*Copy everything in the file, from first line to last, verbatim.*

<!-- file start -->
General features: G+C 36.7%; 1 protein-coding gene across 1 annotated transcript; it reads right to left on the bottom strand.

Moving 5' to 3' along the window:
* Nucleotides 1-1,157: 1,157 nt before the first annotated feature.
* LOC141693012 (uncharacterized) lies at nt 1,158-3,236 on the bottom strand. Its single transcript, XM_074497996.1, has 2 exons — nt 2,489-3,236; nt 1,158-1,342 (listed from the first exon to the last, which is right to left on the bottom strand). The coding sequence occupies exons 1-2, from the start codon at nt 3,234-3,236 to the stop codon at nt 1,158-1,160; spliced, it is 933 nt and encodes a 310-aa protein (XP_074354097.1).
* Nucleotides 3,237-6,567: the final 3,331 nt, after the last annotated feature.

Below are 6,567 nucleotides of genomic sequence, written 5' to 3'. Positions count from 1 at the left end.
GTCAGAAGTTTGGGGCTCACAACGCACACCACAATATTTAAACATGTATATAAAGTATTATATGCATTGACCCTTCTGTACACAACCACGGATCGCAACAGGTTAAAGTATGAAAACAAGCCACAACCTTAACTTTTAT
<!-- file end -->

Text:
General features: G+C 36.7%; 1 protein-coding gene across 1 annotated transcript; it reads right to left on the bottom strand.

Moving 5' to 3' along the window:
* Nucleotides 1-1,157: 1,157 nt before the first annotated feature.
* LOC141693012 (uncharacterized) lies at nt 1,158-3,236 on the bottom strand. Its single transcript, XM_074497996.1, has 2 exons — nt 2,489-3,236; nt 1,158-1,342 (listed from the first exon to the last, which is right to left on the bottom strand). The coding sequence occupies exons 1-2, from the start codon at nt 3,234-3,236 to the stop codon at nt 1,158-1,160; spliced, it is 933 nt and encodes a 310-aa protein (XP_074354097.1).
* Nucleotides 3,237-6,567: the final 3,331 nt, after the last annotated feature.

Below are 6,567 nucleotides of genomic sequence, written 5' to 3'. Positions count from 1 at the left end.
GTCAGAAGTTTGGGGCTCACAACGCACACCACAATATTTAAACATGTATATAAAGTATTATATGCATTGACCCTTCTGTACACAACCACGGATCGCAACAGGTTAAAGTATGAAAACAAGCCACAACCTTAACTTTTAT